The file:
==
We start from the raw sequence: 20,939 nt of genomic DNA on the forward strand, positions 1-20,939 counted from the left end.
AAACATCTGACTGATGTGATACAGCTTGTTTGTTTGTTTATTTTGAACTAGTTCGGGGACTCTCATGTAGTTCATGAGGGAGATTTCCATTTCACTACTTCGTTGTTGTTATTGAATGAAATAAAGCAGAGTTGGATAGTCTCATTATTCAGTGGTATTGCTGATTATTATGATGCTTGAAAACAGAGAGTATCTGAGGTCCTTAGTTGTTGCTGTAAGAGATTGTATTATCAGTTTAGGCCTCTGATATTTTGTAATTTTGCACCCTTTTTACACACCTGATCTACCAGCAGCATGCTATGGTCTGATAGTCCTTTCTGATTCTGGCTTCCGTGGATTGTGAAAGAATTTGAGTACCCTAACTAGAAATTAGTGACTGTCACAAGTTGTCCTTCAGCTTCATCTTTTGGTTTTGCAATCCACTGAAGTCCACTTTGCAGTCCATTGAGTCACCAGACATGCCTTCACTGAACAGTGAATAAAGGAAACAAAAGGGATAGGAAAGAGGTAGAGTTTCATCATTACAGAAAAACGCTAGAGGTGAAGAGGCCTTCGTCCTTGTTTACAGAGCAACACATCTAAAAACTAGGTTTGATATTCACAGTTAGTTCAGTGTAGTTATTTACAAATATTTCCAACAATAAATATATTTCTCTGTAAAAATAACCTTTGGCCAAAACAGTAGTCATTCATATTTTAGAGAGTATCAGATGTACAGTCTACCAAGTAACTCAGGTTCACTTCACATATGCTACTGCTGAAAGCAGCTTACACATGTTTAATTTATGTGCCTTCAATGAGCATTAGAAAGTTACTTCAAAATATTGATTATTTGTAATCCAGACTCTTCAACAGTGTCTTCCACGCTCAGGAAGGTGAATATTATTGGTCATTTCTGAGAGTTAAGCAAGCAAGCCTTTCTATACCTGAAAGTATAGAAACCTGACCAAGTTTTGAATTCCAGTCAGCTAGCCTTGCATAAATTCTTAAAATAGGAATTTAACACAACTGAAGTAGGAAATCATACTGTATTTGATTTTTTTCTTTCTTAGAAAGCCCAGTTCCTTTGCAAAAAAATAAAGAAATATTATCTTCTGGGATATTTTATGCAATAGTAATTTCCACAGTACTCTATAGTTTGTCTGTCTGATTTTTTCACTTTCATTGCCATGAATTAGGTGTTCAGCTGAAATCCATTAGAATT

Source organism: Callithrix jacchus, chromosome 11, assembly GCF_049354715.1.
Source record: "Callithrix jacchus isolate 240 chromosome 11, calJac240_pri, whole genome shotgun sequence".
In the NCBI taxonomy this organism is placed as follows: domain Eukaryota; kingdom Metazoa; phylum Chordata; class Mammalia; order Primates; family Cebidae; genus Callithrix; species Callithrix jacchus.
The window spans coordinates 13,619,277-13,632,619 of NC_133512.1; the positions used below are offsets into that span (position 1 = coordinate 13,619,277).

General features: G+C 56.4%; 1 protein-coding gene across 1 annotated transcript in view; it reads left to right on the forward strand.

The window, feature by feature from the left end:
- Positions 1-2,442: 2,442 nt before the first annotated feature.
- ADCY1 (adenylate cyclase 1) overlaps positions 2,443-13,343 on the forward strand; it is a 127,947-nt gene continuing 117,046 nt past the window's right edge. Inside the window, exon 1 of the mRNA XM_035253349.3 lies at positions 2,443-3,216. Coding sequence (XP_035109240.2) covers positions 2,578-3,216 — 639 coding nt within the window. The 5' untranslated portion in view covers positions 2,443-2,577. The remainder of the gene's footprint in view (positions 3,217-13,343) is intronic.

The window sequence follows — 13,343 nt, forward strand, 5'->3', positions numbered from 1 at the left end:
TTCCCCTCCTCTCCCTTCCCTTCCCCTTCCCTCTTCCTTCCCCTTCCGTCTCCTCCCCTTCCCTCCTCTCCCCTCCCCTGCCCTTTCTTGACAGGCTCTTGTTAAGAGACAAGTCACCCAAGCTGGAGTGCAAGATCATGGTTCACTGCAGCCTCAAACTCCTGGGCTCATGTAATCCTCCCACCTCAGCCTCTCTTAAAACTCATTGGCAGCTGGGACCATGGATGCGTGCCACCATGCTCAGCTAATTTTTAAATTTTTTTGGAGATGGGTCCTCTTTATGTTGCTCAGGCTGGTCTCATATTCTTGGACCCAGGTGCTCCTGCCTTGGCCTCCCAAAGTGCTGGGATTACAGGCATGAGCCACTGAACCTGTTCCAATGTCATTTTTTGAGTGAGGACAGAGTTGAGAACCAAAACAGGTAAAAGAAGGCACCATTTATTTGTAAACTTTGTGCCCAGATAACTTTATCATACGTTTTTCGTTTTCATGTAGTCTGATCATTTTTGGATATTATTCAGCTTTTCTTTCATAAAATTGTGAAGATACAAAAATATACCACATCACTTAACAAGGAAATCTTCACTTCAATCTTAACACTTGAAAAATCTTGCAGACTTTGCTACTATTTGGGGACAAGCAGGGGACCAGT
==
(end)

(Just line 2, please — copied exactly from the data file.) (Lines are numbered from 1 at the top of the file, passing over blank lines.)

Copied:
AAACATCTGACTGATGTGATACAGCTTGTTTGTTTGTTTATTTTGAACTAGTTCGGGGACTCTCATGTAGTTCATGAGGGAGATTTCCATTTCACTACTTCGTTGTTGTTATTGAATGAAATAAAGCAGAGTTGGATAGTCTCATTATTCAGTGGTATTGCTGATTATTATGATGCTTGAAAACAGAGAGTATCTGAGGTCCTTAGTTGTTGCTGTAAGAGATTGTATTATCAGTTTAGGCCTCTGATATTTTGTAATTTTGCACCCTTTTTACACACCTGATCTACCAGCAGCATGCTATGGTCTGATAGTCCTTTCTGATTCTGGCTTCCGTGGATTGTGAAAGAATTTGAGTACCCTAACTAGAAATTAGTGACTGTCACAAGTTGTCCTTCAGCTTCATCTTTTGGTTTTGCAATCCACTGAAGTCCACTTTGCAGTCCATTGAGTCACCAGACATGCCTTCACTGAACAGTGAATAAAGGAAACAAAAGGGATAGGAAAGAGGTAGAGTTTCATCATTACAGAAAAACGCTAGAGGTGAAGAGGCCTTCGTCCTTGTTTACAGAGCAACACATCTAAAAACTAGGTTTGATATTCACAGTTAGTTCAGTGTAGTTATTTACAAATATTTCCAACAATAAATATATTTCTCTGTAAAAATAACCTTTGGCCAAAACAGTAGTCATTCATATTTTAGAGAGTATCAGATGTACAGTCTACCAAGTAACTCAGGTTCACTTCACATATGCTACTGCTGAAAGCAGCTTACACATGTTTAATTTATGTGCCTTCAATGAGCATTAGAAAGTTACTTCAAAATATTGATTATTTGTAATCCAGACTCTTCAACAGTGTCTTCCACGCTCAGGAAGGTGAATATTATTGGTCATTTCTGAGAGTTAAGCAAGCAAGCCTTTCTATACCTGAAAGTATAGAAACCTGACCAAGTTTTGAATTCCAGTCAGCTAGCCTTGCATAAATTCTTAAAATAGGAATTTAACACAACTGAAGTAGGAAATCATACTGTATTTGATTTTTTTCTTTCTTAGAAAGCCCAGTTCCTTTGCAAAAAAATAAAGAAATATTATCTTCTGGGATATTTTATGCAATAGTAATTTCCACAGTACTCTATAGTTTGTCTGTCTGATTTTTTCACTTTCATTGCCATGAATTAGGTGTTCAGCTGAAATCCATTAGAATT